Friday, November 23, 2007


Hanukkah.DreidelThis image has been (or is hereby) released into the public domain by its author, Roland Scheicher at the German Wikipedia project. This applies worldwide. In case this is not legally possible: Roland Scheicher grants anyone the right to use this work for any purpose, without any conditions, unless such conditions are required by law.
Dreidel From Wikipedia, the free encyclopedia

A dreidel (Hebrew: סביבון, Sevivon) is a four-sided top, played with during the Jewish holiday of Hanukkah. The dreidel is used for a gambling game similar to Teetotum.

Each side of the dreidel bears a letter of the Hebrew alphabet: נ (Nun), ג (Gimel), ה (Hei), ש (Shin), which together form the acronym for "נס גדול היה שם" (Nes Gadol Haya Sham – "a great miracle happened there"). These letters also form a mnemonic for the rules of a gambling game played with a dreidel: Nun stands for the Yiddish word "nit" ('nothing'), hei stands for "halb" ('half'), gimel for "gants" ('all'), and shin for "shteln" ('put'). In Israel, instead of ש (Shin), the letter פ (Pe) is written to symbolize the location of the miracle — "פה" (Po – "here").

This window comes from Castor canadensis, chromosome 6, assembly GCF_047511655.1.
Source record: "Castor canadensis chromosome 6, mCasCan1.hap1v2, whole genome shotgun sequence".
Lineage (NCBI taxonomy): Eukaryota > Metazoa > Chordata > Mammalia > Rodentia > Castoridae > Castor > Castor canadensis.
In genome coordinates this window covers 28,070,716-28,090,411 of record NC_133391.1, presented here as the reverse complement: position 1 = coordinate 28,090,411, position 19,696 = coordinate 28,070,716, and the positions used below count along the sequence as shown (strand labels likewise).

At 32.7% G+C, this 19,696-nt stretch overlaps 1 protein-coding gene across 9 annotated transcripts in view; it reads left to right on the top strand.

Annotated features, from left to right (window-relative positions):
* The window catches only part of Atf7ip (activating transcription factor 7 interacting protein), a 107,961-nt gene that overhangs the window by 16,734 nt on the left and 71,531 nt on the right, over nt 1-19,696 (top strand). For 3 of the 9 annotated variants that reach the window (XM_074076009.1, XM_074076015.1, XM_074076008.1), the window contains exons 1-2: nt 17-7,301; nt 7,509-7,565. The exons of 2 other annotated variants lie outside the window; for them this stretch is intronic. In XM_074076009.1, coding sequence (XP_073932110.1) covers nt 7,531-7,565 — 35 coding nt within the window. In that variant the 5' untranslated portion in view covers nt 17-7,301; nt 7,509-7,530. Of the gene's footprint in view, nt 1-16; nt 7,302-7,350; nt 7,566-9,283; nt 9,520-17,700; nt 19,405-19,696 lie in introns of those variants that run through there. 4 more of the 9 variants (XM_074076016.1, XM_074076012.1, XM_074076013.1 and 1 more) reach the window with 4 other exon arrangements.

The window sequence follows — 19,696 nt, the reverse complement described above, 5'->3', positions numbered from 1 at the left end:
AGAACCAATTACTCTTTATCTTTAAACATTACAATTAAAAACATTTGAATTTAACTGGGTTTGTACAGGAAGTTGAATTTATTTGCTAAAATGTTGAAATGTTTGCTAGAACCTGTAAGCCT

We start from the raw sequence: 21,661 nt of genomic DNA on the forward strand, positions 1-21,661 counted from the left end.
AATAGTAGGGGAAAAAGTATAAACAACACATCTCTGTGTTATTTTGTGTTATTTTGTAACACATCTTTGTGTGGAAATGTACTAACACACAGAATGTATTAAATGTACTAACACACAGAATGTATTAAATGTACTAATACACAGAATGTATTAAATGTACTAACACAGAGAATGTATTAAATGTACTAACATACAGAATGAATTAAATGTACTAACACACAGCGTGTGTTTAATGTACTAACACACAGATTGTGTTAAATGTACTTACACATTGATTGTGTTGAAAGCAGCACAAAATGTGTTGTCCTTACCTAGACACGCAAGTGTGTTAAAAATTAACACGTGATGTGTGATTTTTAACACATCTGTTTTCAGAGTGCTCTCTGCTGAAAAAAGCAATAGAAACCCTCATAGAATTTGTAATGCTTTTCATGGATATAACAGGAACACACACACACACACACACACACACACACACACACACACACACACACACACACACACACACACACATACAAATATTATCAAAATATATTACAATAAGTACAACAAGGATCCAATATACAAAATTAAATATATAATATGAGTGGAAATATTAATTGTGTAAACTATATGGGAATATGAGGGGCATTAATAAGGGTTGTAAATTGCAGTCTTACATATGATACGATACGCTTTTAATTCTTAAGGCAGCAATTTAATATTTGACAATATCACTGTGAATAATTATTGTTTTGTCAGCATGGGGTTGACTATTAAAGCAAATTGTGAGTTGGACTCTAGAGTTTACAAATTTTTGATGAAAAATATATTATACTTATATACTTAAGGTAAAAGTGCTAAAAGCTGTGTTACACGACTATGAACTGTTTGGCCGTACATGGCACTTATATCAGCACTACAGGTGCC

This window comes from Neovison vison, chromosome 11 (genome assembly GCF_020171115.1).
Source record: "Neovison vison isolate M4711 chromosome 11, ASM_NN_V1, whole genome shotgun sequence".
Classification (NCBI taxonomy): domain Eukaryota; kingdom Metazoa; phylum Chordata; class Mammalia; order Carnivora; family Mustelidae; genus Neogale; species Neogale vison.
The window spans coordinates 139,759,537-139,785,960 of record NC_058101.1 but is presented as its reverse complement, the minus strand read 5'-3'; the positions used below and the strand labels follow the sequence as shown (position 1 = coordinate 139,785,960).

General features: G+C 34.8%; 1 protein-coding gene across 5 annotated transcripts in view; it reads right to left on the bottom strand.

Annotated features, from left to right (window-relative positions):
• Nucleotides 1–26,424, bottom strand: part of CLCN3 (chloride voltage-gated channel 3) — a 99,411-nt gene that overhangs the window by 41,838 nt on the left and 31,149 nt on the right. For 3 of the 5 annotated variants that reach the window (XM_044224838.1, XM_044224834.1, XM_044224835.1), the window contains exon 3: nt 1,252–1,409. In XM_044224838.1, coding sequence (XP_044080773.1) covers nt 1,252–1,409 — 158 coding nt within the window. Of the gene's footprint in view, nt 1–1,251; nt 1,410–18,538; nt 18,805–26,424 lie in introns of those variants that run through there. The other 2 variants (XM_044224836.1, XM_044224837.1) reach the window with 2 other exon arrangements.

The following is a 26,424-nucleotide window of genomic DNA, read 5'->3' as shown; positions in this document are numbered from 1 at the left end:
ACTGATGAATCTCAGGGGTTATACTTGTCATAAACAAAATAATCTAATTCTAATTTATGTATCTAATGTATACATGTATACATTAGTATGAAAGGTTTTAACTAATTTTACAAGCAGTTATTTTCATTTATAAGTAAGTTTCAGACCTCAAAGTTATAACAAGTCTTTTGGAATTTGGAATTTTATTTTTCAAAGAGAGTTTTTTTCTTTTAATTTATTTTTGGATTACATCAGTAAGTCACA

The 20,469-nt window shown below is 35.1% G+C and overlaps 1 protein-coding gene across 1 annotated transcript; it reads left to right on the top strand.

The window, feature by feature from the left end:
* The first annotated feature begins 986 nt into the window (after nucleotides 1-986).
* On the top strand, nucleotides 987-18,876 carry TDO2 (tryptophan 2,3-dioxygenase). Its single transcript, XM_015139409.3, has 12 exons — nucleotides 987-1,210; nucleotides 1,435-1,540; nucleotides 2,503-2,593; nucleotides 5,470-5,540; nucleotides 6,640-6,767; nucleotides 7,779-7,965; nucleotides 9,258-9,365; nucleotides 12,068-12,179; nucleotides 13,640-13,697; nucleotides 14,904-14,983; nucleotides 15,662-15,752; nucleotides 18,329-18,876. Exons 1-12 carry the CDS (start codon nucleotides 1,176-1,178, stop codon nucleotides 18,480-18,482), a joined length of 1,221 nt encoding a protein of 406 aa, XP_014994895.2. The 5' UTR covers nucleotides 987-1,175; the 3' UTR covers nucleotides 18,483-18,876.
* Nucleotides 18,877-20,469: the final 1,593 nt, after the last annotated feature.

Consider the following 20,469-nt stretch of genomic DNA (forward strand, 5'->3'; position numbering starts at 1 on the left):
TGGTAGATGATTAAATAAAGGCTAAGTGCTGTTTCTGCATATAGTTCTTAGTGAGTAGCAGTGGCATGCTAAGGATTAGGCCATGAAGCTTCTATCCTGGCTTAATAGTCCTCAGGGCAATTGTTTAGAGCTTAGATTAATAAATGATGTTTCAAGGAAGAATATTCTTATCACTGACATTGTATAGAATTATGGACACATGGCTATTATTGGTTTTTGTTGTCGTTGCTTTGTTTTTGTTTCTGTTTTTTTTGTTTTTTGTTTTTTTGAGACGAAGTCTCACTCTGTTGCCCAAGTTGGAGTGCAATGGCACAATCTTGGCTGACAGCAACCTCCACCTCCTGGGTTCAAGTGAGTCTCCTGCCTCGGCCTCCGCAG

The Yiddish word "dreydl" comes from the word "dreyen" ("to turn"). The Hebrew word "sevivon" comes also from the root "sov" ("turn") and was invented by Itamar Ben-Avi (the son of Eliezer Ben-Yehuda) when he was 5 years old. Before that, different terms were used by Hayyim Nahman Bialik in his poems. [citation needed] While the only mandated mitzvot for Chanukah consist of lighting candles and saying the full hallel, there are numerous other customs that have come to be associated with Chanukah.

This article is licensed under the GNU Free Documentation License. It uses material from the Wikipedia article, Dreidel

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